Tuesday, January 18, 2005


In recent months, I've been concentrating more and more on language - specifically the language that I use to communicate. I've started to become really sensitive to leaders that write with language that evokes and stirs, rather than just gives out information. Maybe some of you readers have noticed it here, maybe not.
Anyway, this snippet is intersting, as we consider what kind of language we use - about our ministries, goals, visions, but also about our faith, how we talk to prebelievers, etc.
I am becoming increasingly convinced all war and revolution language must cease in the Christian community. What sounds radical to western ears leaves images of atrocities for the rest of the world. Yes, the message of salvation is a declaration. Yes, the Gospel challenges political, economic, and social powers, but the message of salvation must always be expressed in the spirit of Jesus. Our weapons are that of love and compassion. Our declaration is that of peace. Our position is that of a servant. Our retaliation is bent on absorbing injustice and returning hatred with kindness. Our destiny is to die rather than to fight, to spend ourselves rather than preserve ourselves.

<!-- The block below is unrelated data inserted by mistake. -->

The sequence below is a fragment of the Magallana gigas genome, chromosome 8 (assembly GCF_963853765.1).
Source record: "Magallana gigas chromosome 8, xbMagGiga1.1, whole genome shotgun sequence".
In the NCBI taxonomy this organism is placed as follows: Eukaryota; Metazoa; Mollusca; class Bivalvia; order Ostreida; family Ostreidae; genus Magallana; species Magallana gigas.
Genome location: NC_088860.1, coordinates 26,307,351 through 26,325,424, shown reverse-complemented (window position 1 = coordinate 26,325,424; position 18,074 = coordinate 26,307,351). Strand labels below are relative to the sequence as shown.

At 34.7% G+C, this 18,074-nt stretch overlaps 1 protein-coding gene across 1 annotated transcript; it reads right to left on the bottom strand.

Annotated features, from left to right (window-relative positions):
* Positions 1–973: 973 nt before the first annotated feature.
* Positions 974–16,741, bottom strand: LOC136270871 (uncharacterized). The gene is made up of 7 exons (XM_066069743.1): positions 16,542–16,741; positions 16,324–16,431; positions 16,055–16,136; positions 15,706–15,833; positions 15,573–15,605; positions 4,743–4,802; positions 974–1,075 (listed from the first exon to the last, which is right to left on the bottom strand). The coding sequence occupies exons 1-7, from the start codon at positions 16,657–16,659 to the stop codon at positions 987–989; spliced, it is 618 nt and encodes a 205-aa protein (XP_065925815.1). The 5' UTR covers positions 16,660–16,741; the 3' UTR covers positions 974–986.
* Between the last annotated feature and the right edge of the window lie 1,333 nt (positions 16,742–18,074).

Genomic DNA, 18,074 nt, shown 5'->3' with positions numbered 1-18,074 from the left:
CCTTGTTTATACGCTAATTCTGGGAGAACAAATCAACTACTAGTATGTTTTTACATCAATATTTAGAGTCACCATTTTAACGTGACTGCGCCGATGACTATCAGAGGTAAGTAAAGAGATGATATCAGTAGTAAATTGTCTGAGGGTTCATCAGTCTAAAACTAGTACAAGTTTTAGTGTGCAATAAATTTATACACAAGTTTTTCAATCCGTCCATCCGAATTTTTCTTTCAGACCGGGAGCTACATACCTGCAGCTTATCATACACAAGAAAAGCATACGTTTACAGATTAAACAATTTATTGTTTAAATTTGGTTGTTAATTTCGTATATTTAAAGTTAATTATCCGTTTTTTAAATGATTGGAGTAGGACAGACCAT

It's from Steve Argue, one of the guys from intersect, which I posted about before. Got the link from Mark Riddle, who I check up on from time to time. Link to the full paper.
I think Steve is on to something - the idea that Christ calls us to die in order to live, to spend ourselves. But I'm not sure its mutually exclusive from being a revolutionary. In either case, maybe you are thinking about what kind of impact your writing makes too.
Along the same lines, check out the language used in this letter from the pastor of the Nashville Mosaic plant, who Lu is a part of. Cool.

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